Today I started to clear a woodpile at the country place, but I was stopped short when I saw that a blackbird had made a nest in it with three eggs, and remembering it was Mother's Day I thought it best to leave it alone. Fortunately, the bird didn't reject the nest - blackbirds sometimes do it quite easily. They seem to be more nervous than many other birds. Anyway she came back after about five minutes to brood. So it may be some time before I get to that woodpile. Of course a squirrel or woodpecker may always get there and eat the eggs, but for the time being it's a good excuse to tell the wife (who will no doubt remind me of other woodpiles).
Best wishes,
Hunter mentions the truism that "no one who has struggled for meaningful
social change is ever surprised one whit at revelations of Federal
surveillance."  This illustrates the absurdity of the present federal
administration's claim that revealing the existence of these programs is
news to the adversaries and so damages national security. As usual, it's
trying to make us think that when it keeps secrets from us it makes us
more secure.

- Reber Boult


It is my hope that we can walk those mountain trails together sometime.
I say that realizing that my feet would not at the moment let me do
that because a ten-year-old problem has flared up a little bit
recently, but I will overcome it soon.

There is a lot of very healthy anger abroad in the country and the
world. Let it flourish and grow the thoughts of creative rebirth...

While quite sad, Sam, to learn of your present medical travail, we are
certain that we will at some point travel these mountain trails together --
which, as you know from having visited us [including Cloudy], can be reached
within a very few short minutes from our home.  You are tough and resilient
and, for my part,  I am thoroughly committed to killing this SLE. Perhaps
that's why I carefully cleaned my revolver just the other day -- not, I
suppose I should add, to do myself in which would be quite antithetical to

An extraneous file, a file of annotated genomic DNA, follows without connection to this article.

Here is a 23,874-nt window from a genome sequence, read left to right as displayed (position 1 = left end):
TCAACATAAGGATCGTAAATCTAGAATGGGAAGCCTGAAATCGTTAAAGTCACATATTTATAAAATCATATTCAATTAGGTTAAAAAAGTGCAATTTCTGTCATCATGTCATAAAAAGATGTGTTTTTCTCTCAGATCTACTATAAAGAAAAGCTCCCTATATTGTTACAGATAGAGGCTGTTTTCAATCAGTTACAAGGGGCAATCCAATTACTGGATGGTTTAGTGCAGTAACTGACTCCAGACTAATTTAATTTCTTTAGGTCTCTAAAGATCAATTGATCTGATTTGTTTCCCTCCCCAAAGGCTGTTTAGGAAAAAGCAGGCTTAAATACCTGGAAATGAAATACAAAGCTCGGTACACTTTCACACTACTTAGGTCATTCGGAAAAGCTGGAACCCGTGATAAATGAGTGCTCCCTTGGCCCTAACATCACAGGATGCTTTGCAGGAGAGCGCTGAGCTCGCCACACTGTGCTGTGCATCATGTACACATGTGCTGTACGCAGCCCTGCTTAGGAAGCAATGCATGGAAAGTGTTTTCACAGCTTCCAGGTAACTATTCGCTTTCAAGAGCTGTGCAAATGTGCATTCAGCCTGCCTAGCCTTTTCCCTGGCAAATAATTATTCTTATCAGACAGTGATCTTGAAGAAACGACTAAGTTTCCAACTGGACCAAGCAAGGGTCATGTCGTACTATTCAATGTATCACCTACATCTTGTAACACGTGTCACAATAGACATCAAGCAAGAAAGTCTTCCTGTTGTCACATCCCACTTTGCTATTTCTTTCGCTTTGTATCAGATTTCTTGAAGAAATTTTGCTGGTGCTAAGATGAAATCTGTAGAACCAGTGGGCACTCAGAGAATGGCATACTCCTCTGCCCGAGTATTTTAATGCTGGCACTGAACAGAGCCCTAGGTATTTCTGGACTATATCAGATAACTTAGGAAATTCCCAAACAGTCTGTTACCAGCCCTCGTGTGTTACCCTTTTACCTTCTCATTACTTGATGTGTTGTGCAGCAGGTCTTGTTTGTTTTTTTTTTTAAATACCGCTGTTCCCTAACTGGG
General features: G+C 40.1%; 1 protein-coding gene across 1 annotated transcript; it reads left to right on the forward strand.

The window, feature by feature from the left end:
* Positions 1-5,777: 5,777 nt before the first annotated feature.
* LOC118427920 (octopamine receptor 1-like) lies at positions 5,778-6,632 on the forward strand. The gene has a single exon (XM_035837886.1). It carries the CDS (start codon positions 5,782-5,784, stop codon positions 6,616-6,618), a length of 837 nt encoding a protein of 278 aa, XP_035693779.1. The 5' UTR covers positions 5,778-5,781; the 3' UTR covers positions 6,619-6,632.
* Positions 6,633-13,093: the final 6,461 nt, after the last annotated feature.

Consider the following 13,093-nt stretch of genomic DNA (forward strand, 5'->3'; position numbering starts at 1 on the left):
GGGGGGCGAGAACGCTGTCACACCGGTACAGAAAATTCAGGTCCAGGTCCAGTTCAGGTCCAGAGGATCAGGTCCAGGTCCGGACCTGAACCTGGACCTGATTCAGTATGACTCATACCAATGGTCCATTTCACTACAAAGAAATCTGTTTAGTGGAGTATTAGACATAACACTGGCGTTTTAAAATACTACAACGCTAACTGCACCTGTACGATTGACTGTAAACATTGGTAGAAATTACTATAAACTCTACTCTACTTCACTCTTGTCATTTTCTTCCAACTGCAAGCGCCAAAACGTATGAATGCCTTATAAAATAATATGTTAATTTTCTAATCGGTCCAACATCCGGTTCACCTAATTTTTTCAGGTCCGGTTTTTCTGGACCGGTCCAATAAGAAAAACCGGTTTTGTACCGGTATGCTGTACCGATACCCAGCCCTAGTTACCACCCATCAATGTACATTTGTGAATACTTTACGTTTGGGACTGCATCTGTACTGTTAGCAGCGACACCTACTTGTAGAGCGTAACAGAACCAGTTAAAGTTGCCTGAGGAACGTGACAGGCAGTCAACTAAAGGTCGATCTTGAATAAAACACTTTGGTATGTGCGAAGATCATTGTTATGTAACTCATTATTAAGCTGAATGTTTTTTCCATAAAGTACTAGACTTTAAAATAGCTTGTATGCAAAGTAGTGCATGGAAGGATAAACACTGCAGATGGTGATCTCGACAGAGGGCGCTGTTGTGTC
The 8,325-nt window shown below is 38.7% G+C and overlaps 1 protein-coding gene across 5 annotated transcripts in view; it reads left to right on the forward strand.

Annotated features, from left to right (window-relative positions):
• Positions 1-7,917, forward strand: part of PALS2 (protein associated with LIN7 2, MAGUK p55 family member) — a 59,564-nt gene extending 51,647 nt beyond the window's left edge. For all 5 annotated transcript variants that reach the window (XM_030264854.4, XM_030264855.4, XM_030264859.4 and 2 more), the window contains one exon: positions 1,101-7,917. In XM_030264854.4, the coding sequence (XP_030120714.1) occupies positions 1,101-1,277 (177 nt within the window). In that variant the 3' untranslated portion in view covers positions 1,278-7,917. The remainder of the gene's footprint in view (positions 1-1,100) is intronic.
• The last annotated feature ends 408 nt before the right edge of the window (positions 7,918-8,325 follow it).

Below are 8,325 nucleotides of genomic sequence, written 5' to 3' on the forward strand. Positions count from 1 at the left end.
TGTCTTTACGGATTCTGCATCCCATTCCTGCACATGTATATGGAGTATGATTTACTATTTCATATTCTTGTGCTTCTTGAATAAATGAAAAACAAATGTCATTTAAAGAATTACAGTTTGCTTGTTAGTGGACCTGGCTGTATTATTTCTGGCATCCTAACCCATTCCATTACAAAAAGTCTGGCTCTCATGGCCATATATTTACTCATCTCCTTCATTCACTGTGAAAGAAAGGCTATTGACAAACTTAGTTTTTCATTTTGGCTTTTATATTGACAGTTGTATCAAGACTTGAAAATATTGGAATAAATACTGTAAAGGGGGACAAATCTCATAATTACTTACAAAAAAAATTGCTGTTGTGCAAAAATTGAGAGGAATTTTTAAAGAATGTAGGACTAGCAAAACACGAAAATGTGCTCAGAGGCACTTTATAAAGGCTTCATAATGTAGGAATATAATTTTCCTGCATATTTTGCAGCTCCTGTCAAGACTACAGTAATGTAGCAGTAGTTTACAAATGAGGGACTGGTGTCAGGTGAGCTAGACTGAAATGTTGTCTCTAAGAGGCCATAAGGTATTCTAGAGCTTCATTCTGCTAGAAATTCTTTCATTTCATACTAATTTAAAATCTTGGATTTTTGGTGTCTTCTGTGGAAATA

my basic values -- but because of its reassuring symbolism in this Lupus
fight.  Hang with it, amigo, and when we hit those trails together, we'll
show you some interesting things -- including the mysterious Black Nest.

Best, H
Apropos of nothing, probably, a memory of how tough Hunter is.  Once as a teenager I threw a fire extinguisher at him and it bounced off him like a basketball.  Then I knew I was trouble.  Luckily we made peace before he could catch me.

JS [Beba]
Genuine thanks, Beba, for that apt comment which helped start my day in an
optimistic fashion.  Of course, many things were thrown in our family back
in those times -- and, come to think of it, a few still are now and then.
With the exception of our sweet and ever-sanguine Eldri, none of the rest of
us have ever been inclined to let our discontent and frustrations simmer for
long under the surface.  That characteristic, in my opinion, maintains our
individual and collective equilibrium and helps strengthen our mutual
commitment toward consensus.

Ducking, fast -- H
Have you ever been tested for acromegaly - excessive growth hormone production?
Thanks very much for your good question, Morton -- which, I add for the
benefit of other readers, is a highly informed one in the professional
sense.  Although I was not, as far as I know, tested for excessive growth
hormone production, my extensive diagnostic experiences in early Fall,
2003 -- following this dramatic explosion of SLE [attacked many organs in
its all-out assault] -- featured a wide array of blood tests, cat scans,
x-rays, biopsies, other kinds of tests before twelve physicians   eventually